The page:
(first posted 4/4/2013) Toyota is an interesting company. Sometimes, they’re comfortable being pioneers, as with their hybrid technology. But when it comes to their bread-and-butter cars, they lean to the conservative. This Corolla represents that doubly: Not only was Toyota late in switching the top-selling Corolla to FWD with this generation (E80) in 1983, but they were also rather late for the diesel party. In fact, they pretty much missed it, as this quite rare Corolla diesel attests to. It’s still looking for it…
The VW Rabbit/Golf Diesel (CC here) self-ignited the small-car diesel soiree, back in the fall of 1976. During the historic run-up in fuel prices in 1980-1981, Diesel Rabbits were fetching 50-100% premiums in LA. Everyone rushed to get into the game, including GM, in a big way. The Great American Diesel Boom was underway.
But Toyota was a bit late out of the gate, and by the time their 1C 1839cc four arrived here in the Corolla in 1984, fuel prices were sinking, and the Olds diesel fiasco helped close the chapter rather abruptly. After just two years in the US, the Corolla Diesel was history.
The 1C engine was Toyota’s first modern diesel engine, appearing first on a JDM-only Starlet in 1979. It was also available in the US on the gen1 Camry (CC here), including a turbo-charged version. I can’t remember ever noticing one, but I take it for the truth.
The version in the Corolla made 58 hp, which was better than the Diesel Rabbit by a good measure. It had excellent EPA numbers (adjusted): 33-43-37, a 28% improvement over the gas engine. But as gas prices sunk, that just didn’t ignite any interest. Who knows how many were ever sold in the US.
This generation Corolla was a very important one, in making the giant leap to a modern FWD configuration. Unlike most American cars that almost inevitably suffered initially from making the same transition, the all-new E80 Corolla never wavered one iota from its bullet-proof rep, despite truly being an all-new car. Take that, Detroit!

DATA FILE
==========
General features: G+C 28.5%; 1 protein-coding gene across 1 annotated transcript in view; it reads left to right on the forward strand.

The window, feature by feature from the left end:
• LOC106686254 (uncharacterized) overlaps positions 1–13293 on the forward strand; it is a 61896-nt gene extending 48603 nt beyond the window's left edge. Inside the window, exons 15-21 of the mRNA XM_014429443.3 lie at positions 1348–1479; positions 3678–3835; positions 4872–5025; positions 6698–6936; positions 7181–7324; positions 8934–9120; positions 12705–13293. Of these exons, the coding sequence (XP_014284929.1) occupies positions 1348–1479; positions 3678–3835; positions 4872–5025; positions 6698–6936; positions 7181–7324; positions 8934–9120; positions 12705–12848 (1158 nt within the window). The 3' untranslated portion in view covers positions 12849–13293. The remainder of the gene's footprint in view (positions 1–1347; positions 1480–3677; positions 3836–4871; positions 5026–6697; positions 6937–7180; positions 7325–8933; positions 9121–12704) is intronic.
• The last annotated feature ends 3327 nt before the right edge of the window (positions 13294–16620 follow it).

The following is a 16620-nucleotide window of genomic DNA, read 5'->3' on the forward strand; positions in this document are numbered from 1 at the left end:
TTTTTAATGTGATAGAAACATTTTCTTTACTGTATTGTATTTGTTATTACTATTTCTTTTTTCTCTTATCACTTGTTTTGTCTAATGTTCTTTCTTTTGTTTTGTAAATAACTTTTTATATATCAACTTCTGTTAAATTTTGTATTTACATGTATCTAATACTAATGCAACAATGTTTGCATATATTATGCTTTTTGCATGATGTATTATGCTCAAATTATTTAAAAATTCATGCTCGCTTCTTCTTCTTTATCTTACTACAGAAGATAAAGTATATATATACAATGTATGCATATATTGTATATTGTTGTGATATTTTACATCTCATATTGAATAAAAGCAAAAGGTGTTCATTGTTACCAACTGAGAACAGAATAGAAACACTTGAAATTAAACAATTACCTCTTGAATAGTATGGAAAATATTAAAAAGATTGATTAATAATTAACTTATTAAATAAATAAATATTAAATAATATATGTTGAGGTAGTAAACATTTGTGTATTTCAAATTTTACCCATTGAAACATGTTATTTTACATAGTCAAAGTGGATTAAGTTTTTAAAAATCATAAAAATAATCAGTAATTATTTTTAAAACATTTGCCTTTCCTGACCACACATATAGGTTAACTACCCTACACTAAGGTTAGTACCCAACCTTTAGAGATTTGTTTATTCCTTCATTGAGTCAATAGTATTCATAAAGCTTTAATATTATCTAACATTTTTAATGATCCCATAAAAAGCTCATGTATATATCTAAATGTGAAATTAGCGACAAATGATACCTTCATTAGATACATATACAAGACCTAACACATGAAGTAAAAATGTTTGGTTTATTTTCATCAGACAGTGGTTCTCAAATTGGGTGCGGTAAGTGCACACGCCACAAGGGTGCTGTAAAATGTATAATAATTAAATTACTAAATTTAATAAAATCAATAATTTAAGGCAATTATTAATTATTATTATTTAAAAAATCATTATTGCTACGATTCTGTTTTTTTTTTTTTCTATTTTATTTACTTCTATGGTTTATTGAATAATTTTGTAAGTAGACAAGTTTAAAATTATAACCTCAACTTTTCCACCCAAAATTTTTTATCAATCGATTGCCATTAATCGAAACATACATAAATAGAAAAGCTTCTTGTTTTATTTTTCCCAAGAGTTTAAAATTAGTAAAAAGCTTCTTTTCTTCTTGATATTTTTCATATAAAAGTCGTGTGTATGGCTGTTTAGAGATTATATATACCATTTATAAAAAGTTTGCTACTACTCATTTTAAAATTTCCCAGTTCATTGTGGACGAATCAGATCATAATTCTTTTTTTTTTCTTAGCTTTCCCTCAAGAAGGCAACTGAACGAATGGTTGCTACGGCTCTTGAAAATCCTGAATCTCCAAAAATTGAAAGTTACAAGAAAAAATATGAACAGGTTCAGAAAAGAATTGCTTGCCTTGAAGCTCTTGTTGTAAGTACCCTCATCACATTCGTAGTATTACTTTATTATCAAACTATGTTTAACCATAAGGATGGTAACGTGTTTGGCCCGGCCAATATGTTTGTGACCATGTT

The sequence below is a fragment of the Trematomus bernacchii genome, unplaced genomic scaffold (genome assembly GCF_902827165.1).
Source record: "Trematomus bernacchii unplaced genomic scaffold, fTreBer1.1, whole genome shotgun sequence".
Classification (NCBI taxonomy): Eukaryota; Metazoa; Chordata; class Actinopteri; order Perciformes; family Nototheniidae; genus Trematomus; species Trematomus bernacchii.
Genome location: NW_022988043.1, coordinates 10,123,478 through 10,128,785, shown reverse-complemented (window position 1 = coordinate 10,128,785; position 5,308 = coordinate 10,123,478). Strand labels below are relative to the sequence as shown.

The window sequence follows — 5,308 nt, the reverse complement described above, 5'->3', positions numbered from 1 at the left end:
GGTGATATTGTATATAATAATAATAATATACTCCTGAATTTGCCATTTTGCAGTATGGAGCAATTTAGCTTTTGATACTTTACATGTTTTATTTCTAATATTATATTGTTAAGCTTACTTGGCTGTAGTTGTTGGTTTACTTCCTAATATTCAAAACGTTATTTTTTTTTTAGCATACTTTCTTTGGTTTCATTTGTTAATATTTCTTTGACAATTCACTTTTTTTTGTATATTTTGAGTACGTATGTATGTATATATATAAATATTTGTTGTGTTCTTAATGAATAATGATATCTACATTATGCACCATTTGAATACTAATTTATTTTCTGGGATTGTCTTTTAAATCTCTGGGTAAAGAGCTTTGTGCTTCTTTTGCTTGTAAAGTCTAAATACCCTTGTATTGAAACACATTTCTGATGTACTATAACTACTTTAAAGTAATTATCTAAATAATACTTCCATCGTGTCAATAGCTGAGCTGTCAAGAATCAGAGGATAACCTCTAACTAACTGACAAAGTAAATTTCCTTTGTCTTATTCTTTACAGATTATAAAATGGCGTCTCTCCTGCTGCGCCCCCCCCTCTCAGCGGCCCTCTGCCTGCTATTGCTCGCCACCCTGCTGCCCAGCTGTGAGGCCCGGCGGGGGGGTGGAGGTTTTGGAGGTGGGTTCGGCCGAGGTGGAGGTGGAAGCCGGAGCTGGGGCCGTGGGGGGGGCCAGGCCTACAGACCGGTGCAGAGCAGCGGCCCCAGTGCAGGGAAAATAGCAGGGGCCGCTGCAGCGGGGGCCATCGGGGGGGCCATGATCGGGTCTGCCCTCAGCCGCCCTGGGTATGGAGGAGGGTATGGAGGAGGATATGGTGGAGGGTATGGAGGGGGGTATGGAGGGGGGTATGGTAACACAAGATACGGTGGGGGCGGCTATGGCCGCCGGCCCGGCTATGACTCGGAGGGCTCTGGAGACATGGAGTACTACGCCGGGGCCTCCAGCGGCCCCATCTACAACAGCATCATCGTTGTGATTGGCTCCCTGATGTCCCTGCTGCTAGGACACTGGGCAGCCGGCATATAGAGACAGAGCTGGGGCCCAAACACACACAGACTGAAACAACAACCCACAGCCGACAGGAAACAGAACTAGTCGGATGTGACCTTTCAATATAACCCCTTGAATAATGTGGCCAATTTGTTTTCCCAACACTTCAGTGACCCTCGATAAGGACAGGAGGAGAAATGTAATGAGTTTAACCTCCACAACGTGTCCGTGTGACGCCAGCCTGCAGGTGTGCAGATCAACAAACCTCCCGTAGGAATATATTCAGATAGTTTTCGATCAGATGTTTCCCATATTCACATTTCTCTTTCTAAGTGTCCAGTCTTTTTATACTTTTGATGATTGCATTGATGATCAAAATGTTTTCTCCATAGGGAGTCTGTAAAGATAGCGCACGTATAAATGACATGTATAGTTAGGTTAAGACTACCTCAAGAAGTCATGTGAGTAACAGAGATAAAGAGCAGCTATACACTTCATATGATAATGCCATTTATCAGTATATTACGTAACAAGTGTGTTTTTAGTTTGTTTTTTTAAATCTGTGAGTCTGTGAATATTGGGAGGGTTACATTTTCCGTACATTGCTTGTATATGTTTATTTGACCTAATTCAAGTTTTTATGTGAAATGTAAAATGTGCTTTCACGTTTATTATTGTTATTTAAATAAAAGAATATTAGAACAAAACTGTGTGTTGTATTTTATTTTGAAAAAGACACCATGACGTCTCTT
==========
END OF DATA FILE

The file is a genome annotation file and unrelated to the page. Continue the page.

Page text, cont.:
If anything, the E80 Corollas even improved upon its already well-developed rep as being the low-cost way to go for driving a small sedan over the longer haul, especially at the higher commute mileages that were common in CA, thanks to its reliability and excellent resale value which typically more than offset its higher upfront purchase cost. There was a reason the Corolla developed its rep, and these are the cars that cemented it.
This particular car is not only unusual for having the diesel, but also because of its hatchback body style.
The notchback sedan (above) was much more to Americans’ taste in the mid eighties. The hatchback era and the diesel era ended about the same time. But the hatchback was the preferred body in the rest of the world, so I’m sure it will look familiar to you non-Yanks.
For us, this is a rather unusual outsider, in more ways than one. Dang, it’s hard to peel off a shot without another CC getting in the way.